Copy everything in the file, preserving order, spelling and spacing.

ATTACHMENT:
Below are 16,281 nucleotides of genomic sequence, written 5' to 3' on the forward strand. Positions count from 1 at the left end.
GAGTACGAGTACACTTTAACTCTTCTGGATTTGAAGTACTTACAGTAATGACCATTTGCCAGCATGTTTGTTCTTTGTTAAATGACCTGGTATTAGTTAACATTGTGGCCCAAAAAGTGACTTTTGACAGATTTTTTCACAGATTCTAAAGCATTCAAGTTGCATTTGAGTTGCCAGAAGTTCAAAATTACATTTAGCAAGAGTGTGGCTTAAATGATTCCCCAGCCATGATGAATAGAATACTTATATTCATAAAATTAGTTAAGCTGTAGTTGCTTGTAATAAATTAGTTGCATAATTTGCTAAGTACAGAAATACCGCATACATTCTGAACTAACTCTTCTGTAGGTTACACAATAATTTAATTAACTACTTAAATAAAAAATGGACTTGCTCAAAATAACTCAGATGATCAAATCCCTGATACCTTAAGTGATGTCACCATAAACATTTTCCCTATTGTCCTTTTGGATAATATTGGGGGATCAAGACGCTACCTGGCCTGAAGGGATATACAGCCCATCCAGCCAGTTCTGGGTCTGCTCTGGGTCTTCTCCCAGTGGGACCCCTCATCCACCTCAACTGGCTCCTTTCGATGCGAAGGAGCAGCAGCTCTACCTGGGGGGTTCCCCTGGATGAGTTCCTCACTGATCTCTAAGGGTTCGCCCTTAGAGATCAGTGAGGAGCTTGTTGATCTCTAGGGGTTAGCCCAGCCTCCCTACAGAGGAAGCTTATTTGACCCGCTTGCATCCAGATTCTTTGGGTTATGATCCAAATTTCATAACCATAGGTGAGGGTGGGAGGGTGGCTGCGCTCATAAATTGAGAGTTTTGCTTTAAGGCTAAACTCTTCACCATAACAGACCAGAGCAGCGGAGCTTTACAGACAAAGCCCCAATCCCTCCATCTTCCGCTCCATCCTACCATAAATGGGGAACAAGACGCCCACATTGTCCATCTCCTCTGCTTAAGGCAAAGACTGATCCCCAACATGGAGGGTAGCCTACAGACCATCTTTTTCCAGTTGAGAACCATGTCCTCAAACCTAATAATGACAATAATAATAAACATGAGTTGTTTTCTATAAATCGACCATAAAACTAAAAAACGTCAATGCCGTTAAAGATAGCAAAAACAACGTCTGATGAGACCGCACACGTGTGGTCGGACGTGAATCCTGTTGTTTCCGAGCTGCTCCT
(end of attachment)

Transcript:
Below are 16,281 nucleotides of genomic sequence, written 5' to 3' on the forward strand. Positions count from 1 at the left end.
GAGTACGAGTACACTTTAACTCTTCTGGATTTGAAGTACTTACAGTAATGACCATTTGCCAGCATGTTTGTTCTTTGTTAAATGACCTGGTATTAGTTAACATTGTGGCCCAAAAAGTGACTTTTGACAGATTTTTTCACAGATTCTAAAGCATTCAAGTTGCATTTGAGTTGCCAGAAGTTCAAAATTACATTTAGCAAGAGTGTGGCTTAAATGATTCCCCAGCCATGATGAATAGAATACTTATATTCATAAAATTAGTTAAGCTGTAGTTGCTTGTAATAAATTAGTTGCATAATTTGCTAAGTACAGAAATACCGCATACATTCTGAACTAACTCTTCTGTAGGTTACACAATAATTTAATTAACTACTTAAATAAAAAATGGACTTGCTCAAAATAACTCAGATGATCAAATCCCTGATACCTTAAGTGATGTCACCATAAACATTTTCCCTATTGTCCTTTTGGATAATATTGGGGGATCAAGACGCTACCTGGCCTGAAGGGATATACAGCCCATCCAGCCAGTTCTGGGTCTGCTCTGGGTCTTCTCCCAGTGGGACCCCTCATCCACCTCAACTGGCTCCTTTCGATGCGAAGGAGCAGCAGCTCTACCTGGGGGGTTCCCCTGGATGAGTTCCTCACTGATCTCTAAGGGTTCGCCCTTAGAGATCAGTGAGGAGCTTGTTGATCTCTAGGGGTTAGCCCAGCCTCCCTACAGAGGAAGCTTATTTGACCCGCTTGCATCCAGATTCTTTGGGTTATGATCCAAATTTCATAACCATAGGTGAGGGTGGGAGGGTGGCTGCGCTCATAAATTGAGAGTTTTGCTTTAAGGCTAAACTCTTCACCATAACAGACCAGAGCAGCGGAGCTTTACAGACAAAGCCCCAATCCCTCCATCTTCCGCTCCATCCTACCATAAATGGGGAACAAGACGCCCACATTGTCCATCTCCTCTGCTTAAGGCAAAGACTGATCCCCAACATGGAGGGTAGCCTACAGACCATCTTTTTCCAGTTGAGAACCATGTCCTCAAACCTAATAATGACAATAATAATAAACATGAGTTGTTTTCTATAAATCGACCATAAAACTAAAAAACGTCAATGCCGTTAAAGATAGCAAAAACAACGTCTGATGAGACCGCACACGTGTGGTCGGACGTGAATCCTGTTGTTTCCGAGCTGCTCCT